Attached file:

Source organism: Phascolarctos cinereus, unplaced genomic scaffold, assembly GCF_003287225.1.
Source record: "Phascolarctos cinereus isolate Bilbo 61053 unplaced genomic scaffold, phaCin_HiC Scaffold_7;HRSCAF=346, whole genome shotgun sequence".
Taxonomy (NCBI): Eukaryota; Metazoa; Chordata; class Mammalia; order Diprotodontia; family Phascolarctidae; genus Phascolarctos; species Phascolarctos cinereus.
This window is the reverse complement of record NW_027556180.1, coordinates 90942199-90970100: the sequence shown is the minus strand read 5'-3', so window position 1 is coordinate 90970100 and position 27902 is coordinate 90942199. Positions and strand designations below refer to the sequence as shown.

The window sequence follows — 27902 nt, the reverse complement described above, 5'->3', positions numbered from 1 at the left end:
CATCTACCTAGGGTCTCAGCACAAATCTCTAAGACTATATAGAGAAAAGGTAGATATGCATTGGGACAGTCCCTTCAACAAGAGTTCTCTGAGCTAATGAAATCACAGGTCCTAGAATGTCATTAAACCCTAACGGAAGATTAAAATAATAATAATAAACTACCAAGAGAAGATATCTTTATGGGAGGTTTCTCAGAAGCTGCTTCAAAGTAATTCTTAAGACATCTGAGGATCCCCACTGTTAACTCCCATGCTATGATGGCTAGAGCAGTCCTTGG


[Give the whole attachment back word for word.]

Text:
Source organism: Phascolarctos cinereus, unplaced genomic scaffold, assembly GCF_003287225.1.
Source record: "Phascolarctos cinereus isolate Bilbo 61053 unplaced genomic scaffold, phaCin_HiC Scaffold_7;HRSCAF=346, whole genome shotgun sequence".
Taxonomy (NCBI): Eukaryota; Metazoa; Chordata; class Mammalia; order Diprotodontia; family Phascolarctidae; genus Phascolarctos; species Phascolarctos cinereus.
This window is the reverse complement of record NW_027556180.1, coordinates 90942199-90970100: the sequence shown is the minus strand read 5'-3', so window position 1 is coordinate 90970100 and position 27902 is coordinate 90942199. Positions and strand designations below refer to the sequence as shown.

The window sequence follows — 27902 nt, the reverse complement described above, 5'->3', positions numbered from 1 at the left end:
CATCTACCTAGGGTCTCAGCACAAATCTCTAAGACTATATAGAGAAAAGGTAGATATGCATTGGGACAGTCCCTTCAACAAGAGTTCTCTGAGCTAATGAAATCACAGGTCCTAGAATGTCATTAAACCCTAACGGAAGATTAAAATAATAATAATAAACTACCAAGAGAAGATATCTTTATGGGAGGTTTCTCAGAAGCTGCTTCAAAGTAATTCTTAAGACATCTGAGGATCCCCACTGTTAACTCCCATGCTATGATGGCTAGAGCAGTCCTTGG